419 people are talking about this

On Thursday Attorney General Gurbir Grewal said the attack was driven by hatred of Jews and law enforcement and is being investigated as an act of domestic terrorism.

The two killers were armed with a variety of weapons, including an AR-15-style rifle and a shotgun that they were wielding when they stormed into the store in an attack that left the scene littered with several hundred shell casings, broken glass and a community in mourning. A pipe bomb was also found in a stolen U-Haul van.

The Meturgeman@DraftRyan2016

This may be why @StevenFulop tweeted this earlier today: https://twitter.com/stevenfulop/status/1205475151430717440?s=21  https://twitter.com/stevenfulop/status/1205475151430717440 

Steven Fulop

@StevenFulop

My opinion is that as more info comes out it’ll become increasingly clear that the target was the 50 children at the Yeshiva attached to that store. We will never know 100% but the doorway to the yeshiva was 3 feet away + it seems he goes in that direction 1st

The Meturgeman@DraftRyan2016

You can see the turn in this new video as well.

The massacre – while horrific – could have been so much worse. The 50 children upstairs had their lives spared only through an act of G-d.

Embedded video

134 people are talking about this

“The outcome would have been far, far worse” if not for the Jersey City Police, Grewal said Thursday. Authorities noted that the Jewish school was next to the market, and a Catholic school is across the street.

The attackers killed three people in the store, in addition to a police officer at a cemetery about a mile away, before dying in an hourslong gun battle with police Tuesday afternoon, authorities said.

Fulop later clarified his views to the New York Jewish Week, saying: “My job is different than the people that are doing the investigation. I do my best to say it how I see it.”

He cited the locations of the store and yeshiva and the large cache of weapons that the shooters brought in their vehicle.

“It’s very, very clear that the perpetrator first doesn’t go directly to the deli, he goes toward the door adjacent to it, the building and the doors adjacent to it are the yeshiva…he brought a pipe bomb and he brought 5 guns and hundreds of bullets…we know that he drove deliberately to that location,” said Fulop. “You put all things together, it’s hard to come to any other conclusion.”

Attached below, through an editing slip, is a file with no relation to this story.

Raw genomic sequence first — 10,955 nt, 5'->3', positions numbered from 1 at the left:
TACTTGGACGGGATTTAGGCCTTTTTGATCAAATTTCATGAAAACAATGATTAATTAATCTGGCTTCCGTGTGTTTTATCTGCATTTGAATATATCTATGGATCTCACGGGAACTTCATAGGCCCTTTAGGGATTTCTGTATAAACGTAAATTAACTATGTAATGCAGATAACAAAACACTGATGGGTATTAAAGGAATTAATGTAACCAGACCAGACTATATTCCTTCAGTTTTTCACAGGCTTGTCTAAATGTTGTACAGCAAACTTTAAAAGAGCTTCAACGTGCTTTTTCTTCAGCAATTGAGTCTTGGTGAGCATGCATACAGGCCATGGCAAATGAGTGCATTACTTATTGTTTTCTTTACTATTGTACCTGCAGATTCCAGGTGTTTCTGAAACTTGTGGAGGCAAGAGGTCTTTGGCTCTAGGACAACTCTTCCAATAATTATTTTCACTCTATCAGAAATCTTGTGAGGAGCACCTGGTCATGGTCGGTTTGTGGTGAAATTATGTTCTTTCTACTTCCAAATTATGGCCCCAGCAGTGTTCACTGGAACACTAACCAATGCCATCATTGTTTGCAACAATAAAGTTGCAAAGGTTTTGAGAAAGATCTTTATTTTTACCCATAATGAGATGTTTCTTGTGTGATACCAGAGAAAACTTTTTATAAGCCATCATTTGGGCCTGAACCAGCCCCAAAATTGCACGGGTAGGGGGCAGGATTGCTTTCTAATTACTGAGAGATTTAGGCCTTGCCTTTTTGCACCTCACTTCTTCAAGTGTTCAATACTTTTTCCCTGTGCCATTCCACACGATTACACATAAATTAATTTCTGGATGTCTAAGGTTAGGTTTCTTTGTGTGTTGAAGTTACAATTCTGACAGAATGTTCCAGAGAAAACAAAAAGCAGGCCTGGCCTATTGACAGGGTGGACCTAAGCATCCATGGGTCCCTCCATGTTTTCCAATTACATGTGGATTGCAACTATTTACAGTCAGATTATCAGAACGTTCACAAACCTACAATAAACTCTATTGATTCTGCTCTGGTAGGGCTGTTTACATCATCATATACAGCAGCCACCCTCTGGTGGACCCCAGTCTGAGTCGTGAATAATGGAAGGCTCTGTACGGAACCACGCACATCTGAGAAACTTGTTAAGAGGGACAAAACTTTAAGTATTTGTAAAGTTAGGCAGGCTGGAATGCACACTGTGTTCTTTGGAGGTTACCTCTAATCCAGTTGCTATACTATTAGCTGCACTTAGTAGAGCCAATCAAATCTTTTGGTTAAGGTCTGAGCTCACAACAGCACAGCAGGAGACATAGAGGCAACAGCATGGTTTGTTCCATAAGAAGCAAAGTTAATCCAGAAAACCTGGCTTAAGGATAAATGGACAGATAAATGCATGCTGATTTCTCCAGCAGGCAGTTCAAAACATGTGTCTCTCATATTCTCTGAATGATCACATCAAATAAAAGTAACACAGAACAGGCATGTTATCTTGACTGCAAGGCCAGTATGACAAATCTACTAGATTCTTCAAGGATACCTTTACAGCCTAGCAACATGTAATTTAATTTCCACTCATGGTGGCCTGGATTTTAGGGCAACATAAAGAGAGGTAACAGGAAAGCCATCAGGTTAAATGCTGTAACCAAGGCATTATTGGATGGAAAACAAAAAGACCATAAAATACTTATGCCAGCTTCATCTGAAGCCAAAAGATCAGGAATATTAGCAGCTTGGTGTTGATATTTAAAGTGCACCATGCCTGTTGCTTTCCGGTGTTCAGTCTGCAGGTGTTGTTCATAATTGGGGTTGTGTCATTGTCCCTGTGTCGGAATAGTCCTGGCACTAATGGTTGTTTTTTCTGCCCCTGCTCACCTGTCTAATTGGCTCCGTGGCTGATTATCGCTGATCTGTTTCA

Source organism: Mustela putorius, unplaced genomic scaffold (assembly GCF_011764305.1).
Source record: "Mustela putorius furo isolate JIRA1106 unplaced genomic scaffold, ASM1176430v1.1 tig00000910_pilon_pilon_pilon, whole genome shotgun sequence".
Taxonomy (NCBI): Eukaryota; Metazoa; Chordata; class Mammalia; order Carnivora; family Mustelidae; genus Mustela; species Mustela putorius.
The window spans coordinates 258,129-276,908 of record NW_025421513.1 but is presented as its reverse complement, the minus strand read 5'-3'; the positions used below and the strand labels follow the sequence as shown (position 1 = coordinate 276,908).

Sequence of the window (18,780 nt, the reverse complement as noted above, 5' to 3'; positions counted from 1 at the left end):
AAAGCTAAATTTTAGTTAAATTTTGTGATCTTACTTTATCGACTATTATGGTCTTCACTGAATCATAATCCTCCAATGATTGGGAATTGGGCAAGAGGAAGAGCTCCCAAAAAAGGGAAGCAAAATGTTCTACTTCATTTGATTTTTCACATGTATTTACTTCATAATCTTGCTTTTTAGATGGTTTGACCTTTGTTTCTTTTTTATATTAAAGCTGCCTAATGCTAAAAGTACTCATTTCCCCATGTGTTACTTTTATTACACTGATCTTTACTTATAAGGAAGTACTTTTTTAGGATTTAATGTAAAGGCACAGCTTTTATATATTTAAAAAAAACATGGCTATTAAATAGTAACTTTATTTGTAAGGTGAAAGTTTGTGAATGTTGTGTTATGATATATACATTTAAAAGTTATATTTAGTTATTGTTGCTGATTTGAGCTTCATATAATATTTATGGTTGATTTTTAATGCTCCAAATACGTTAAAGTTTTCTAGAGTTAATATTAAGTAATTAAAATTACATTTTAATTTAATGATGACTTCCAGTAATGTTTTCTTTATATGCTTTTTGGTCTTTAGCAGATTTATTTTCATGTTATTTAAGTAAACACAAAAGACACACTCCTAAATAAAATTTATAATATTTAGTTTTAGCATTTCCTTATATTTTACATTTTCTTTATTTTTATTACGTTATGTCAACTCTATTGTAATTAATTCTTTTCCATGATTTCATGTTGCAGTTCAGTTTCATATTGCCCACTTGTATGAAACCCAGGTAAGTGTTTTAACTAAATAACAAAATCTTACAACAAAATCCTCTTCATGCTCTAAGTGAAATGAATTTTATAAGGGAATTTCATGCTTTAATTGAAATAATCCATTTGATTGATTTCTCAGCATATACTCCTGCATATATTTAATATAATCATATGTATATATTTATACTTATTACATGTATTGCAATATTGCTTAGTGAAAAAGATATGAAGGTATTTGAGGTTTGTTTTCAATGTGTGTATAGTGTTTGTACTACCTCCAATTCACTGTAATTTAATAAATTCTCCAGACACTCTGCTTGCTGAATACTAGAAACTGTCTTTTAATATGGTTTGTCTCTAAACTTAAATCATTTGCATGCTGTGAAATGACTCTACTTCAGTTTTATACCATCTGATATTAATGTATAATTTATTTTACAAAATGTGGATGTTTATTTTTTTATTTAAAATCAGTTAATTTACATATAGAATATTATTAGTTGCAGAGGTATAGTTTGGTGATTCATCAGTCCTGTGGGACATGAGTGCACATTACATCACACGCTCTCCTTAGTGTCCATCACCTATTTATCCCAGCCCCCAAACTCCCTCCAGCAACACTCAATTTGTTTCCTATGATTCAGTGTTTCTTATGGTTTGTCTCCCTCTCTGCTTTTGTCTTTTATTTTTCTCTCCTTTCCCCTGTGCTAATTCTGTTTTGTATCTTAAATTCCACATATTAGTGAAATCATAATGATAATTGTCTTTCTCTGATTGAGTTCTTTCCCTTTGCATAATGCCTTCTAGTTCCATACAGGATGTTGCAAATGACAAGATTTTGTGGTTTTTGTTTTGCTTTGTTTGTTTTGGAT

Jersey City’s mayor Steven Fulop, right, and the Director of Public Safety James Shea talk to reporters across the street from a kosher supermarket in Jersey City, N.J., Wednesday, Dec. 11, 2019. (AP Photo/Seth Wenig)

On Thursday Grewal said it was clear the attack was anti-Semitic.

“The evidence points toward acts of hate. I can confirm that we’re investigating this matter as potential acts of domestic terrorism fueled both by anti-Semitism and anti-law enforcement beliefs,” the attorney general said. He said social media posts, witness interviews and other evidence reflected the couple’s hatred of Jews and police.

Grewal noted that after killing three people in the store, the couple concentrated their fire on police and did not shoot at others who happened to be on the streets.

This April 24, 2011 photo provided by the Kent, Ohio Police Department shows David Anderson, one of two gunmen who killed four people in Jersey City, N.J. on Tuesday, Dec. 10, 2019. (Kent Police Department via AP)

Grewal said the attackers, David Anderson, 47, and Francine Graham, 50, had expressed interest in a fringe religious group called the Black Hebrew Israelite’s, whose members often rail against Jews and whites. But he said there was no evidence so far that they were members, and added that the two were believed to have acted alone.